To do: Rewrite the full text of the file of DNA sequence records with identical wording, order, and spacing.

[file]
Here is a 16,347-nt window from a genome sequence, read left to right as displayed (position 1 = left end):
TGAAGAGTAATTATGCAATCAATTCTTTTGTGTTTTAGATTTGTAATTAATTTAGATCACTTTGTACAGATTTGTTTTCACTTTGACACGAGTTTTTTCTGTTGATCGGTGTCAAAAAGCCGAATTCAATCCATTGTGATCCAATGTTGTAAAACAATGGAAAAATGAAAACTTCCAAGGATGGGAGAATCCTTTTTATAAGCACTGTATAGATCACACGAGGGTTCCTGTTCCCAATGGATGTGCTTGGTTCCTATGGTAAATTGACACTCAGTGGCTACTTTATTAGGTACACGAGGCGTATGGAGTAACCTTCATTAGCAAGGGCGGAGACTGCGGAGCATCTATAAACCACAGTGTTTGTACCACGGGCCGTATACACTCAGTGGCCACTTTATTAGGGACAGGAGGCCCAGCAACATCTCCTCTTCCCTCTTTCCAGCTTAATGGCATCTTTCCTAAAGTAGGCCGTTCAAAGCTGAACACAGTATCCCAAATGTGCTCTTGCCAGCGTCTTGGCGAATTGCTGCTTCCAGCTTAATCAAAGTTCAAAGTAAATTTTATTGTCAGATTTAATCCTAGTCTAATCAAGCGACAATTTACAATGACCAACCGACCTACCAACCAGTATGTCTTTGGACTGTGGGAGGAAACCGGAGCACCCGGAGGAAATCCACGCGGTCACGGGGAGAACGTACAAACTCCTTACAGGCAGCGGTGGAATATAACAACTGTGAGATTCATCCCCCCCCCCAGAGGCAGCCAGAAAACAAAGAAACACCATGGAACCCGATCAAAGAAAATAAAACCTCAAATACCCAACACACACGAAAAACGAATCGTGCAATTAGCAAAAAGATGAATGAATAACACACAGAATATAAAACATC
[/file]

Here is a 16,347-nt window from a genome sequence, read left to right as displayed (position 1 = left end):
TGAAGAGTAATTATGCAATCAATTCTTTTGTGTTTTAGATTTGTAATTAATTTAGATCACTTTGTACAGATTTGTTTTCACTTTGACACGAGTTTTTTCTGTTGATCGGTGTCAAAAAGCCGAATTCAATCCATTGTGATCCAATGTTGTAAAACAATGGAAAAATGAAAACTTCCAAGGATGGGAGAATCCTTTTTATAAGCACTGTATAGATCACACGAGGGTTCCTGTTCCCAATGGATGTGCTTGGTTCCTATGGTAAATTGACACTCAGTGGCTACTTTATTAGGTACACGAGGCGTATGGAGTAACCTTCATTAGCAAGGGCGGAGACTGCGGAGCATCTATAAACCACAGTGTTTGTACCACGGGCCGTATACACTCAGTGGCCACTTTATTAGGGACAGGAGGCCCAGCAACATCTCCTCTTCCCTCTTTCCAGCTTAATGGCATCTTTCCTAAAGTAGGCCGTTCAAAGCTGAACACAGTATCCCAAATGTGCTCTTGCCAGCGTCTTGGCGAATTGCTGCTTCCAGCTTAATCAAAGTTCAAAGTAAATTTTATTGTCAGATTTAATCCTAGTCTAATCAAGCGACAATTTACAATGACCAACCGACCTACCAACCAGTATGTCTTTGGACTGTGGGAGGAAACCGGAGCACCCGGAGGAAATCCACGCGGTCACGGGGAGAACGTACAAACTCCTTACAGGCAGCGGTGGAATATAACAACTGTGAGATTCATCCCCCCCCCCAGAGGCAGCCAGAAAACAAAGAAACACCATGGAACCCGATCAAAGAAAATAAAACCTCAAATACCCAACACACACGAAAAACGAATCGTGCAATTAGCAAAAAGATGAATGAATAACACACAGAATATAAAACATC